The application process is challenging and often frustrating at the best of times, identifying your 12 Gateway choices, battling mean word limits and most difficult of all, articulating an answer to that perennial question: "why do you want to be a barrister". For those that applied to Charter, Guildhall and/or 9 Bedford Row chambers, the satisfaction at having seemingly negotiated those challenges soon turned to bitterness and resentment as those chambers withdrew from this year's application cycle, in the case of Guildhall Chambers, as late as a week before the Gateway was due to close. There is no doubt that Charter and 9 Bedford Row withdrew as a result of the uncertainty created by the government's reforms and proposed reforms to Legal Aid. Speaking to The Lawyer earlier this month, members of Charter Chambers variously described how these reforms "destroyed the whole notion of pupillage" for those firms dependent on publicly-funded work:
“The effect of the price competitive tendering is going to destroy hundreds of law firms up and down the country who will not be able to bid for contracts and it will destroy the client base for many, many established institutions.”Therefore:
"It is not fair to offer a pupillage to people when the uncertainty of whether there will be work for them to do is so great."
9 Bedford Row, the chambers of Anthony Berry QC, were even more eviscerating of the proposals in a statement last week:
"We are dismayed at the government's proposals which will wreak havoc on our
criminal justice system. Client choice will be destroyed, the quality of criminal
advocacy will decline dramatically, the criminal bar will have no future, the system
will become less efficient and miscarriages of justice will more regularly occur. It is
an unfortunate consequence of the uncertainty created by the government that we are
unable to offer pupillages at present."
We can only assume that Guildhall Chambers was similarly motivated but it is surely no great leap to link the events together. What is clear, is that this is the start of what Michael Turner QC, the Chairman of the Criminal Bar Association foreshadowed in his speech to aspiring barristers at a seminar of making successful pupillage applications in March:
"the long and subtle road started by the previous government, to the extinction of an independent legal profession."When the availability of pupillage is already outstripped 8 to 1 by demand, where the criminal bar already provides more training opportunities than any other, the disappearance of these opportunities must be a cause for concern. It was three chambers this year but how many more will it be next year or the year after? And how long will it be before, as the LAPSO and Jackson Reforms start to really bite, will it be before civil sets start withdrawing from pupillage recruitment?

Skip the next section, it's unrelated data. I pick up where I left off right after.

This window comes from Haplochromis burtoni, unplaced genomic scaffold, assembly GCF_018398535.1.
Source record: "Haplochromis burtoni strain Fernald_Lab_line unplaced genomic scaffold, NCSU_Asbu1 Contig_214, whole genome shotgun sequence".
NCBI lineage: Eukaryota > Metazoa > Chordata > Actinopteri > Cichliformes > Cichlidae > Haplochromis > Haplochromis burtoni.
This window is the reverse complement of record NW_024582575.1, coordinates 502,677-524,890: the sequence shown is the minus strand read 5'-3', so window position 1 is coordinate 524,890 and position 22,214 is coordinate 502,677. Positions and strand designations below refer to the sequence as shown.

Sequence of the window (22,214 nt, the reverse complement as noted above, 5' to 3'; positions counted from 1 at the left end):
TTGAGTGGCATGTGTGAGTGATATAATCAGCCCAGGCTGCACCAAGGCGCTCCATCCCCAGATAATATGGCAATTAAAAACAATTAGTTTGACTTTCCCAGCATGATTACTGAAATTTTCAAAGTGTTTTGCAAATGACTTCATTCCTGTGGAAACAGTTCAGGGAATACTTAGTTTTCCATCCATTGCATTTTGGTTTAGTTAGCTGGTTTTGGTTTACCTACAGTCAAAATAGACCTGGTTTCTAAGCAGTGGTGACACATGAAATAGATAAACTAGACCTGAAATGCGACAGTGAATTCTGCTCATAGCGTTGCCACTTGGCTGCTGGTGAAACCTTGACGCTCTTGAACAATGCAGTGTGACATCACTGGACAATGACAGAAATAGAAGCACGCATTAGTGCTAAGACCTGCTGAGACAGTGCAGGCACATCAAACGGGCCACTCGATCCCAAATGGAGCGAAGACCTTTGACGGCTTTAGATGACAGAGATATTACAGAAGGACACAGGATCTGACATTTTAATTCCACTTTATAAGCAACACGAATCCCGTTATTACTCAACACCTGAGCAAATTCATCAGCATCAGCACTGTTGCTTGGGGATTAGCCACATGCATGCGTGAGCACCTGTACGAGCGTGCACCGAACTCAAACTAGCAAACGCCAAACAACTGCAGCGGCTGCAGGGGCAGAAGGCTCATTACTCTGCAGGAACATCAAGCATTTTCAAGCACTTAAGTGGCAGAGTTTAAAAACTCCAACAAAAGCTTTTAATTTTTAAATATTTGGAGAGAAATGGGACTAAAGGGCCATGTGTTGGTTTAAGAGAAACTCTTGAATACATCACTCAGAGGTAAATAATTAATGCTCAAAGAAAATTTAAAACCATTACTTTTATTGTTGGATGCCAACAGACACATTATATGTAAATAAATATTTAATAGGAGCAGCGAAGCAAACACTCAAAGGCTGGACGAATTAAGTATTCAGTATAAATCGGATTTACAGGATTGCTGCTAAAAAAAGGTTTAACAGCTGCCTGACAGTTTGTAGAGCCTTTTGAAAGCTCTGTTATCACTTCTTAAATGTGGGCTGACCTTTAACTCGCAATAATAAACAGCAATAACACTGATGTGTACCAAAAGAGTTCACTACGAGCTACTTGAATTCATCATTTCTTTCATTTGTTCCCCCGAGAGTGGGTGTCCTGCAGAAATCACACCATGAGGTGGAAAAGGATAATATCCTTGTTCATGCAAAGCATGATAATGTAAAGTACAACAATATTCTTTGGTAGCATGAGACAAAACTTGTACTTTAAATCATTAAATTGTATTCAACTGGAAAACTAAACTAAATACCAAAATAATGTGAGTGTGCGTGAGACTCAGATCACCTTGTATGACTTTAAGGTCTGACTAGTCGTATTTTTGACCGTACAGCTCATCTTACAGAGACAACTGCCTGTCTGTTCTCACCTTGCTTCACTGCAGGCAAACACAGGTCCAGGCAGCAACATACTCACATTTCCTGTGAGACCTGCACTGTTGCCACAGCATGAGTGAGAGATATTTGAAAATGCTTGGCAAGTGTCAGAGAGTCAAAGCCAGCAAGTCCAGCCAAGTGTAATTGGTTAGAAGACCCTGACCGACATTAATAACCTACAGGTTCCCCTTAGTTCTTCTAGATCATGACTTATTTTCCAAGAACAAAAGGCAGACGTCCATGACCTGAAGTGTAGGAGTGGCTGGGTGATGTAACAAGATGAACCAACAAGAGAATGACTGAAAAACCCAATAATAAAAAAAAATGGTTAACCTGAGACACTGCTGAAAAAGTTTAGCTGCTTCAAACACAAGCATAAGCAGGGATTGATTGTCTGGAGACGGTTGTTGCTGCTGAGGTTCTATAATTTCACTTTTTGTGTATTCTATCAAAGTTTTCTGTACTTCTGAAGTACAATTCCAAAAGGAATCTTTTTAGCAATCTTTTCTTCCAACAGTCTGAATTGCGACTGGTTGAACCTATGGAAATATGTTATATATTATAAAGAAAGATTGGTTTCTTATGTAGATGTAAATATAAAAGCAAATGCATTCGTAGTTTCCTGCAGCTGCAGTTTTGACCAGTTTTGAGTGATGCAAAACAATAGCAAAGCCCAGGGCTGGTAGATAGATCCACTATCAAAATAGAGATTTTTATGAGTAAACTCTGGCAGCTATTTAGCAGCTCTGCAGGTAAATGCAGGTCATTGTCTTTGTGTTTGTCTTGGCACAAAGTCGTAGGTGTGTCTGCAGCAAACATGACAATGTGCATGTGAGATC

Again we see the implicit government mantra at work: you can have it if you can afford it or get someone else to pay for it for you. In other words, if you want to practice commercial law, whose chambers have no difficulty in funding pupillages, then fine. Especially, when those advocates help maintain our position as legal playground for the oligarchs of the world. If, on the other hand, you want to represent ordinary people, keep the innocent from prison or force the government to adhere to its international obligations, forget it. There is a recession on you know.
That as it may be, am I the only one wondering if this will ultimately lead to the return of the unfunded pupillage? It would undoubtedly be a retrograde step. Unfunded pupillages are essentially a luxury for those of means or for those fortunate enough to secure funding through scholarships. They do nothing for the fledgling cause of increasing accessibility of the profession, which is the reason that the Bar Council introduced minimum pupillage awards in the first place. But if the alternative is legal training being provided by an Eddie Stobart subsidiary; or supermarket franchise; or whatever other Frankestine of legal service provision that the Legal Services Act is prepared to countenance, would it be such a bad thing?
Well yes, it would be. Not just because unfunded pupillages are objectionable on principle but because their return would be a further sign of a decline in the robustness of our legal system in the face of a belligerent policy that is no less damaging for its foundation of baseless rhetoric. But of course, unfunded pupillages are pointless if there is no work for a new tenant to do. And of course, new tenants are the last thing the government wants to see, at least the ones that, one way or other, cost them money. On the other hand, "kill off the trainees and the profession will be left to wither on the vine and die."